A low-low price isn’t always a good deal. The seller of the Payson Street home bought it for $353 a few years ago.
John Mitnick, whose Baltimore law firm handled the $10 transaction, notes, “There are lots of property owners in Baltimore City that just want to get rid of properties.”
Count banks in that category. Nearly 40 percent of city home sales in the first seven months of the year were foreclosures, according to a Greater Baltimore Board of Realtors analysis.
Foreclosures aren’t as large a part of the suburban housing market, but they’re not a small part, either. They accounted for about 20 percent of sales in every county around Baltimore except affluent Howard, where they were 10 percent.
And as other homes languish in foreclosure limbo, empty but not yet on the market, they’re causing problems for neighbors.
James Reichlin says the foreclosure directly across the street, with its overgrown grass, broken front window and overall state of disrepair, has not helped him sell his Ellicott City home. To make matters worse, the homes on either side of the foreclosure are also empty and in poor condition.
What the insurance-claims investigator has going for him, besides the stone house he spent years restoring, is a location in a well-regarded school district a short walk from the shops on Ellicott City’s historic Main Street.
He found buyers who appreciated that, and the deal is scheduled to close. But he knows from real estate agents’ feedback that some prospective buyers couldn’t get past the unwelcome neighbors.
“Nine times out of 10, they would leave comments like, ‘House shows well, had concerns about … the surrounding properties,’” Reichlin says.
In Baltimore, the big number of foreclosure sales helps explain the low prices.
Darley Park, a tiny neighborhood, is home to nearly 100 properties tagged as vacant by the city. Of its 15 home sales in the first half of the year, the least expensive changed hands for $3,960. The most expensive was all of $14,000. Prices plummeted 70 percent on average from a year earlier.
A dozen neighborhoods sprinkled around the city didn’t have a home sale higher than $30,000. Average: around $10,000.
At those prices, “I guarantee you’re going to be buying it with cash because the bank does not want to play games with someone who needs financing,” says Jonathan Benya, a real estate agent who works on foreclosure transactions across the state.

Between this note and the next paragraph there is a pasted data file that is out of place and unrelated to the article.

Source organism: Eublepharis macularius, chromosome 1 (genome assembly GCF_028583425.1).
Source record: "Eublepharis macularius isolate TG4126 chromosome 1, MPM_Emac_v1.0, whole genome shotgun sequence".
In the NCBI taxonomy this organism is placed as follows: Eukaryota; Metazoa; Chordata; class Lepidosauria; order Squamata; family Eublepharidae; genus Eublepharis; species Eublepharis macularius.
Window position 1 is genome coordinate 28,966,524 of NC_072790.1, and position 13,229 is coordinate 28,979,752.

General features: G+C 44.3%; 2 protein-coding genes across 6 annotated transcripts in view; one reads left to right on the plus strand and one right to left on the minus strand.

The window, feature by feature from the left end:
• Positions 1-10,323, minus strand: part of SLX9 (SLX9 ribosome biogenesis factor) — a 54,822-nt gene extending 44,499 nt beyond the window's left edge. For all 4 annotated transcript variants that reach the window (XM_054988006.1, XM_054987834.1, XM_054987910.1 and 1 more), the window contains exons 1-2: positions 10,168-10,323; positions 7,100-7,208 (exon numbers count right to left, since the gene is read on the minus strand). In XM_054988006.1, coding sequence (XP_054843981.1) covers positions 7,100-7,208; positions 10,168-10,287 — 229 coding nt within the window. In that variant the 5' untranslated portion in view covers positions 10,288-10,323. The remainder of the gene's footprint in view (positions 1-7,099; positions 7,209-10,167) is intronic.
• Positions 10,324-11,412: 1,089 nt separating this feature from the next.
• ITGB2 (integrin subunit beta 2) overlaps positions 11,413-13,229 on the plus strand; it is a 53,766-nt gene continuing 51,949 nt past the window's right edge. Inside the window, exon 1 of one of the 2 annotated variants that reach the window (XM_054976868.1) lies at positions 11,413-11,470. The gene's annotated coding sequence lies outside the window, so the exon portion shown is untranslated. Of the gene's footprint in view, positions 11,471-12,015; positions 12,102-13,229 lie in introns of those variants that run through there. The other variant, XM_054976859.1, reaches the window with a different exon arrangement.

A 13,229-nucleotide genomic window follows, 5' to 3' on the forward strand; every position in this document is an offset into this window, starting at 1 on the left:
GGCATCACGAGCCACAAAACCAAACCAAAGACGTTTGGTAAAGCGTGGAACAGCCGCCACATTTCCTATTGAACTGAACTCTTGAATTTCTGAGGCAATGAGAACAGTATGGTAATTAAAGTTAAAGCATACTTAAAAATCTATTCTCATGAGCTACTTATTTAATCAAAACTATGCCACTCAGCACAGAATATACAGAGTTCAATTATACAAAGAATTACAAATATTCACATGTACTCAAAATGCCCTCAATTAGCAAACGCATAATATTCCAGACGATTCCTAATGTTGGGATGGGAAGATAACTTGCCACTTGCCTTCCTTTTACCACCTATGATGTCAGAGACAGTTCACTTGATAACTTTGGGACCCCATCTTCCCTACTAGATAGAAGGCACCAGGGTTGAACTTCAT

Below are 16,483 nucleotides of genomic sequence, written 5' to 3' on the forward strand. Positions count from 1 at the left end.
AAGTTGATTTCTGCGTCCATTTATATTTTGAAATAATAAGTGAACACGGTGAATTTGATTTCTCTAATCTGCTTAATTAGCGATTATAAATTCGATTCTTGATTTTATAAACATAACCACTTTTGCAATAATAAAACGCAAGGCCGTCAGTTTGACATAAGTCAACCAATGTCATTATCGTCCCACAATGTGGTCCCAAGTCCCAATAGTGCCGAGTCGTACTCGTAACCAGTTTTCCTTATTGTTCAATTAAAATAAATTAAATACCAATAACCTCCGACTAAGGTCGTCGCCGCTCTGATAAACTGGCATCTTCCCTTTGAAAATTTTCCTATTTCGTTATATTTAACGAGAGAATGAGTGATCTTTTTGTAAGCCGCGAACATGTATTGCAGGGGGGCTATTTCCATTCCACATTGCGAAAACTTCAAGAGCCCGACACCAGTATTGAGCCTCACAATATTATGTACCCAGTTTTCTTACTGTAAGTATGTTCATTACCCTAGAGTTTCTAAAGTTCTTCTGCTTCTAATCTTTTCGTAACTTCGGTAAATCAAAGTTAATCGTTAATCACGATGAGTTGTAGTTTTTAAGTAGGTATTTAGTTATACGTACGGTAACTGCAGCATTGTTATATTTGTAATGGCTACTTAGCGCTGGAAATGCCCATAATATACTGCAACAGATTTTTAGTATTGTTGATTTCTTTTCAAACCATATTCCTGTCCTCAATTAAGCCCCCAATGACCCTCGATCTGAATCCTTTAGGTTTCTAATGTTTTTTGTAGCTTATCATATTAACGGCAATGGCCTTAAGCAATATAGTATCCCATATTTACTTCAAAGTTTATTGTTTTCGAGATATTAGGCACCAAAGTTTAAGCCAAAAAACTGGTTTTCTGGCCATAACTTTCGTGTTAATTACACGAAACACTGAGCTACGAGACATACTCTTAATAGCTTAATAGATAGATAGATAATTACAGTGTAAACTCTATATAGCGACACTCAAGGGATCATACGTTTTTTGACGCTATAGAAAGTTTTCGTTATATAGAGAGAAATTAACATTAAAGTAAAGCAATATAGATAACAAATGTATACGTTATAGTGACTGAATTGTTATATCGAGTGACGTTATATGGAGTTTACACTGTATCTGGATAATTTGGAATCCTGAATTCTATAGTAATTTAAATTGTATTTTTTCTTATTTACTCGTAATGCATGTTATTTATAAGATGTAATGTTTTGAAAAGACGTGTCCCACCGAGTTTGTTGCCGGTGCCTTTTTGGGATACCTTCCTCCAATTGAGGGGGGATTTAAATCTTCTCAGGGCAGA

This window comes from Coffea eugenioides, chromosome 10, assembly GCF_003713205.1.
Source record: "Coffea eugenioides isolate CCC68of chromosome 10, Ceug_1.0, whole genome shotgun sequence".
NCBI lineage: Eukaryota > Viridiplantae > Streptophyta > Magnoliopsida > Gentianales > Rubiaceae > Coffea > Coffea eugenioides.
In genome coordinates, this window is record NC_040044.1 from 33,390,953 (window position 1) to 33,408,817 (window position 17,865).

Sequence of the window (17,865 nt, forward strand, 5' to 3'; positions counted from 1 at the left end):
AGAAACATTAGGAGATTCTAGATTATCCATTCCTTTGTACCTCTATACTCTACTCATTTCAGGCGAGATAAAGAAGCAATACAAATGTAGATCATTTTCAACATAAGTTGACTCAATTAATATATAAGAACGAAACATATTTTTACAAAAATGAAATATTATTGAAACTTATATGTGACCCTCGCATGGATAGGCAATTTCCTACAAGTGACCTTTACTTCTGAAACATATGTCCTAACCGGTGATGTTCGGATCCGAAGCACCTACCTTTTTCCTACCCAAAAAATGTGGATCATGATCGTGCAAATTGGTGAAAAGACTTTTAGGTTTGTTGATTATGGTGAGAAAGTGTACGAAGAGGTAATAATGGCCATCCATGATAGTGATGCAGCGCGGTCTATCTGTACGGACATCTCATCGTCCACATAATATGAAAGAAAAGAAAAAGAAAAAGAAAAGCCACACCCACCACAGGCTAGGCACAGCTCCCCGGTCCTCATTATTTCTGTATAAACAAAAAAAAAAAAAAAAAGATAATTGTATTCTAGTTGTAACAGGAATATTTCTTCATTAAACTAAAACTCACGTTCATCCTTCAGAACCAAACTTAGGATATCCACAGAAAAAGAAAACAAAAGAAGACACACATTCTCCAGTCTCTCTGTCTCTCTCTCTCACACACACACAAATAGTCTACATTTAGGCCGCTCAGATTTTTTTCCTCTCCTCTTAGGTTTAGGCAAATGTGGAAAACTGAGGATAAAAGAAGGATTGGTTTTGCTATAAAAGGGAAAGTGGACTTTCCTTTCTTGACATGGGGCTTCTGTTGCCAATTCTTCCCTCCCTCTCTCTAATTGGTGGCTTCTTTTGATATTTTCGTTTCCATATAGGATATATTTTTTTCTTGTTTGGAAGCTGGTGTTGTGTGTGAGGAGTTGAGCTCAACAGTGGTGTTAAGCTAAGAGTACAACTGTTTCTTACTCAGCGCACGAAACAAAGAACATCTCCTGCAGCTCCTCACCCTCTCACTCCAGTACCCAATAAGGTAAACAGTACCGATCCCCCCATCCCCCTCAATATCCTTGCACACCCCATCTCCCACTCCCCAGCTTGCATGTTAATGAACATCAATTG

“The bank is much happier to just cut their losses and sell it to somebody who can buy it within 14 days.”
John Kantorski, a real estate agent in Lutherville, says homes in the lowest price range usually have one thing in common.
“They’re terrible inside. They need full, full rehab work in one way or another,” he says. “Usually there’s no kitchen, or no walls.”
Some have been empty for years. Mold is frequently a problem.
That’s why the buyers are largely real estate investors. Some are just looking to flip to other investors. Some intend to fix the properties up themselves, either as a rental—rents are on the rise—or to sell to people looking for a home ready to move into.
Alberic “Al” Agodio, whose Bethesda-based AORE Investments Inc. rehabs homes in Baltimore, said the shells going for $10,000 today were selling for $30,000 or $40,000 several years ago.
There’s a ripple effect. After a complete rehabilitation, these homes would have sold for $150,000 or so a few years ago, he estimates. He says he’s now pricing homes for around $80,000.
“It’s a better deal for everybody,” Agodio says.
But the competition for cheap places in not-so-awful condition can be fierce. At least, that’s what Wells, the bill-processing tech, has found. He wants a home he can live in while he fixes it up, and he’s been outbid three or four times already after submitting offers in the $3,000 to $5,000 range.
On other occasions, he discovered when he tried to make an offer that the bank wasn’t ready to sell, even though it had put the home on the market.
“It’s been a roller coaster. Very frustrating,” says Wells, who lives in Washington.
He figures he’s seen more than 50 homes. Some struck him as diamonds in the rough. Plenty of others weren’t habitable or sat on eerie “ghost” blocks full of vacants. He gave up looking for a while just to give himself a break. Now he says he’s restarting his search.
If it works out as he’s hoping, he’ll get a home that, post-purchase renovation included, won’t cost him more than $35,000.
“That’s a project I want to take on,” Wells says. “The end result is, it would be all my work, how I want it.”
Distributed by MCT Information Services